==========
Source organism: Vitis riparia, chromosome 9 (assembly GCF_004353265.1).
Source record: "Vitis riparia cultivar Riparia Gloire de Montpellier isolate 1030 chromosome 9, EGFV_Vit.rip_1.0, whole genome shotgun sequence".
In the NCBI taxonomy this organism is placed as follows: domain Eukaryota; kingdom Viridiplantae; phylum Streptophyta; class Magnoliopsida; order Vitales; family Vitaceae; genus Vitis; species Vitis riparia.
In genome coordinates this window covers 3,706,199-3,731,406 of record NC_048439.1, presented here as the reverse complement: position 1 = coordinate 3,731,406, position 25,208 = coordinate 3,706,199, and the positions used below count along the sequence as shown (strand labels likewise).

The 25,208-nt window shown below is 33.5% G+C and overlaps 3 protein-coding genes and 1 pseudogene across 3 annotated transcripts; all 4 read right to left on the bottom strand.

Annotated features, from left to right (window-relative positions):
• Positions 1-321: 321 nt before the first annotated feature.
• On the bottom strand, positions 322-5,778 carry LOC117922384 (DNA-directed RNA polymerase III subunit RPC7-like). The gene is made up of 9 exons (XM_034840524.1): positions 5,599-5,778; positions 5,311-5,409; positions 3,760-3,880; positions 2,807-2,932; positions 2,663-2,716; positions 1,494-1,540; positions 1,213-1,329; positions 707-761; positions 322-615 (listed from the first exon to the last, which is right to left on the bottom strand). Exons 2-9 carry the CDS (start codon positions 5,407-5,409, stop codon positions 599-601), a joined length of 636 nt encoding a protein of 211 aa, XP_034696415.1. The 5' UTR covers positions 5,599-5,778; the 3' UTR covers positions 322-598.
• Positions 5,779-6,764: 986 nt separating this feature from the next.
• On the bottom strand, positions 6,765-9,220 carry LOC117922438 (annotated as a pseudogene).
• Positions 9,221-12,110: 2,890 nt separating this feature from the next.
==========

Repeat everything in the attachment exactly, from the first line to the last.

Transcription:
Source organism: Vitis riparia, chromosome 9 (assembly GCF_004353265.1).
Source record: "Vitis riparia cultivar Riparia Gloire de Montpellier isolate 1030 chromosome 9, EGFV_Vit.rip_1.0, whole genome shotgun sequence".
In the NCBI taxonomy this organism is placed as follows: domain Eukaryota; kingdom Viridiplantae; phylum Streptophyta; class Magnoliopsida; order Vitales; family Vitaceae; genus Vitis; species Vitis riparia.
In genome coordinates this window covers 3,706,199-3,731,406 of record NC_048439.1, presented here as the reverse complement: position 1 = coordinate 3,731,406, position 25,208 = coordinate 3,706,199, and the positions used below count along the sequence as shown (strand labels likewise).

The 25,208-nt window shown below is 33.5% G+C and overlaps 3 protein-coding genes and 1 pseudogene across 3 annotated transcripts; all 4 read right to left on the bottom strand.

Annotated features, from left to right (window-relative positions):
• Positions 1-321: 321 nt before the first annotated feature.
• On the bottom strand, positions 322-5,778 carry LOC117922384 (DNA-directed RNA polymerase III subunit RPC7-like). The gene is made up of 9 exons (XM_034840524.1): positions 5,599-5,778; positions 5,311-5,409; positions 3,760-3,880; positions 2,807-2,932; positions 2,663-2,716; positions 1,494-1,540; positions 1,213-1,329; positions 707-761; positions 322-615 (listed from the first exon to the last, which is right to left on the bottom strand). Exons 2-9 carry the CDS (start codon positions 5,407-5,409, stop codon positions 599-601), a joined length of 636 nt encoding a protein of 211 aa, XP_034696415.1. The 5' UTR covers positions 5,599-5,778; the 3' UTR covers positions 322-598.
• Positions 5,779-6,764: 986 nt separating this feature from the next.
• On the bottom strand, positions 6,765-9,220 carry LOC117922438 (annotated as a pseudogene).
• Positions 9,221-12,110: 2,890 nt separating this feature from the next.